Strategy formation can be understood as a communicative process or at least as a process that is attended by communication. In particular in ambiguous situations with justification of decisions and demands for legitimacy, communication can play a major role. Various sources in the academic literature have the assumption in common that human reality is a linguistic designed phenomenon which is radically different from an objective environment presentation. MINTZBERG (2000) confirms this in terms of strategy, since he argues “They are abstract concepts, in the mind of people”.
WESTLEY (1990) focuses on the linguistic contact between different management groupings. He introduces the term strategic conversation and defines it as “verbal interactions within superior-subordinate dyads focusing on strategic generalities”. A distinction is made between three dimensions: Firstly the dynamic to involve or to exclude subordinates in conversations with strategic content, secondly the dynamics of dominance and submission and thirdly the relationships between strategic conversations and the role of contextual factors, i.e. coalitions, predominant corporate doctrine. KNIGHTS and MORGAN (1991) highlights also the importance of language and recommend understanding strategies as “corporate strategy as a set of discourses and practices which transform managers and employees alike into subjects who secure their sense of purpose and reality by formulating, evaluating and conducting strategy”. Social practice and strategic relevant discourses create a process for social construction of reality, offering the chance to achieve a lock-in of participants. Due to this lock-in organizations are able to achieve the strengths to meet demands.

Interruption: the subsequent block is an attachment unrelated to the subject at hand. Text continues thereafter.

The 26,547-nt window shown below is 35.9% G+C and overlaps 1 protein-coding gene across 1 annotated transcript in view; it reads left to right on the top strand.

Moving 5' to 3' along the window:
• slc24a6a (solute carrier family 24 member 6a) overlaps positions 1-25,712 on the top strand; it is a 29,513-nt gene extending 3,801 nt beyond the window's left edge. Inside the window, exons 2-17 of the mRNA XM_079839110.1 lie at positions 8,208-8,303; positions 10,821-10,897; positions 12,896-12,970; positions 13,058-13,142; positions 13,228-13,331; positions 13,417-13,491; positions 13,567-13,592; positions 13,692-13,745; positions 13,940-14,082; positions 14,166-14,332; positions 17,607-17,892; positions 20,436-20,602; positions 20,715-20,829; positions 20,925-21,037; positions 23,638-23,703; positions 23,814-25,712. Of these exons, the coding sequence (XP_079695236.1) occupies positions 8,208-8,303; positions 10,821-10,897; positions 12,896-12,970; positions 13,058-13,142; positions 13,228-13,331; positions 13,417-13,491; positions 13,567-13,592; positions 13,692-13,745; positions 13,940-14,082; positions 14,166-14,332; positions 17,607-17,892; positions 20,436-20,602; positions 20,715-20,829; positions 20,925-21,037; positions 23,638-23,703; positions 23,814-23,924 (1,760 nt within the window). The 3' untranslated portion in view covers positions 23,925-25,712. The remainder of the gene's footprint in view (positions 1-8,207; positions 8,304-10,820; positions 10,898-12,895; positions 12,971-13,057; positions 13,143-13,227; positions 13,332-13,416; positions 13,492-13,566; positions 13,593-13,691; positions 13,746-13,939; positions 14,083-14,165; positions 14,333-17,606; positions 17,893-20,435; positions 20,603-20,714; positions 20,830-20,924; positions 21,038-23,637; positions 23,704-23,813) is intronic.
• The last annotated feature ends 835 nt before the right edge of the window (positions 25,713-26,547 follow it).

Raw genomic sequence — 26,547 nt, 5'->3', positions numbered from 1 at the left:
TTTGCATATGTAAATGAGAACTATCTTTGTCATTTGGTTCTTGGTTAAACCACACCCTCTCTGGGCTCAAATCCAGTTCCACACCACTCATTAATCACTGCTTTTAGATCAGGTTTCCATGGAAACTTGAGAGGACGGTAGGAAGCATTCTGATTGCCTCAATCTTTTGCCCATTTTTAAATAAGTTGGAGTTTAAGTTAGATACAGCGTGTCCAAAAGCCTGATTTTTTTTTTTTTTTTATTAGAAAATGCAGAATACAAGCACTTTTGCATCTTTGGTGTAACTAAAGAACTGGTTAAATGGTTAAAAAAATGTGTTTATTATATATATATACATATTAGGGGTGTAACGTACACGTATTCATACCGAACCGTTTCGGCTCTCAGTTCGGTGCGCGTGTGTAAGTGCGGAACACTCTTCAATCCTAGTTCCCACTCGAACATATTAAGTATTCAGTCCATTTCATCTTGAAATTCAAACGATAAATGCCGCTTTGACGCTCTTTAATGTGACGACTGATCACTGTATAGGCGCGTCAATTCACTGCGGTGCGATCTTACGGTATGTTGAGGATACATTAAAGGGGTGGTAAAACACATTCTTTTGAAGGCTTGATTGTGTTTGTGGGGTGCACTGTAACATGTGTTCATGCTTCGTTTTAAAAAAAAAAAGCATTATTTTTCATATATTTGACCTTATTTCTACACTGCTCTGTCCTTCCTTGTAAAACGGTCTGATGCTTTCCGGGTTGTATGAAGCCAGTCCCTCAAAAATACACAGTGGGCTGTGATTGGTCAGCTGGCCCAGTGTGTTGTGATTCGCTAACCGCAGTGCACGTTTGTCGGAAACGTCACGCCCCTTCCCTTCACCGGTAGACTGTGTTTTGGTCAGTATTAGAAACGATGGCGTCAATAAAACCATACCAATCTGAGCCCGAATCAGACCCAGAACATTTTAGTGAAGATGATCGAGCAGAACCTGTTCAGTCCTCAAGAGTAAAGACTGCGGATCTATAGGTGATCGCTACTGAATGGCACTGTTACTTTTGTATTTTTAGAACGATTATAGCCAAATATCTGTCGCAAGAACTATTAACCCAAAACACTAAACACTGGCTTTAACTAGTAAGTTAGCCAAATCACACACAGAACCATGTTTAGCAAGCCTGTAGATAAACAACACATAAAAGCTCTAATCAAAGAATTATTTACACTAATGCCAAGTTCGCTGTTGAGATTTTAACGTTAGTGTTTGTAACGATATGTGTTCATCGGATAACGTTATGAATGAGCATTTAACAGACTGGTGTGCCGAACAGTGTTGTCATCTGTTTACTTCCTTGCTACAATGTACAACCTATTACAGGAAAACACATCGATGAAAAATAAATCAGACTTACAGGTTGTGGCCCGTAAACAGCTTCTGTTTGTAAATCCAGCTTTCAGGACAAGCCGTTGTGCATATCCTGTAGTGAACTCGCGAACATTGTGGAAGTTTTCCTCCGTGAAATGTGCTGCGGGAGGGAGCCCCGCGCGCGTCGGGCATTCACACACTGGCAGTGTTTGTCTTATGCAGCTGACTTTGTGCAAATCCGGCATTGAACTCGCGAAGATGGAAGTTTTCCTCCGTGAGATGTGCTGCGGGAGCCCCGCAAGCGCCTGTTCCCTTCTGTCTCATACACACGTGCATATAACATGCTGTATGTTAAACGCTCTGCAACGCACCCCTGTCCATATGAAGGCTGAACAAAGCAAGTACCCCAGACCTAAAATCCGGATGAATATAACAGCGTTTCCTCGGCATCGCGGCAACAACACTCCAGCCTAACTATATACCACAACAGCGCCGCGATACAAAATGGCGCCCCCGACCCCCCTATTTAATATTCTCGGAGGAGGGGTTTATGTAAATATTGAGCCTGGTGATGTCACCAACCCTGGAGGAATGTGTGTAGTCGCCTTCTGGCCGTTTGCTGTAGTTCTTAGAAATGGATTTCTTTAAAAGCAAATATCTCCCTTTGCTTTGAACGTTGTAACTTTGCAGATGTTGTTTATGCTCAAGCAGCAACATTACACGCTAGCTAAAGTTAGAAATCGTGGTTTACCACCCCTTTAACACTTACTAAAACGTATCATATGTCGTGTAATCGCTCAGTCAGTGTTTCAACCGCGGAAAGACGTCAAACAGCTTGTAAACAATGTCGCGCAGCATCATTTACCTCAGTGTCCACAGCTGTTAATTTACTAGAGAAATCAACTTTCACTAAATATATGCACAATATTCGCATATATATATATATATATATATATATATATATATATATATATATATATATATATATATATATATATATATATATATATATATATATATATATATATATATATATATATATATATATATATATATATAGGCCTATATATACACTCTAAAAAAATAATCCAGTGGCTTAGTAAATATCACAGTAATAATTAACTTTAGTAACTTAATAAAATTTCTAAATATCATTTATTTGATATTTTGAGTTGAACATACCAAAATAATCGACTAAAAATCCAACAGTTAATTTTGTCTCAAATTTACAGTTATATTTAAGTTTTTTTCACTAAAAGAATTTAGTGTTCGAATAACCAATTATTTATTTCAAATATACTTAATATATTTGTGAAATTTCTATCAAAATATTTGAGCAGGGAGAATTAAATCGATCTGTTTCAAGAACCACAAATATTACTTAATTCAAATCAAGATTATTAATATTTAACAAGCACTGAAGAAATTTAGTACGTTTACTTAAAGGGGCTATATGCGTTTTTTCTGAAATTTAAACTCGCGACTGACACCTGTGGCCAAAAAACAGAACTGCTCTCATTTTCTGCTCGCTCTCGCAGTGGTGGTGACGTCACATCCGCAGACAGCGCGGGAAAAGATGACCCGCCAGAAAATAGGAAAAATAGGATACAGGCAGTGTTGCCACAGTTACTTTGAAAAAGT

VON KROGH and ROOS (1995) make a distinction between operative conversation and strategic conversation. Operational conversations deal with day-to-day business operations in a standardized approach and have a limited scope. Opposite to this strategic conversations have the objective to shape the corporate future. Hence a creative language is required that quests existing borderlines and which enables to manage a variety of topics. Since suggestiveness and dialogic discussions are attributes of this conversation, this kind of language requires different rules of conversation. VON KROGH and ROOS (1995) argue that due the dominance of operational conversations companies have to learn strategic conversations. STRONG (2005) sees discussions as one tool to ensure creative thinking.
In summary it can be argued that strategic conversations and strategic discourses represent important vehicles in terms of strategy formation in ambiguous situations.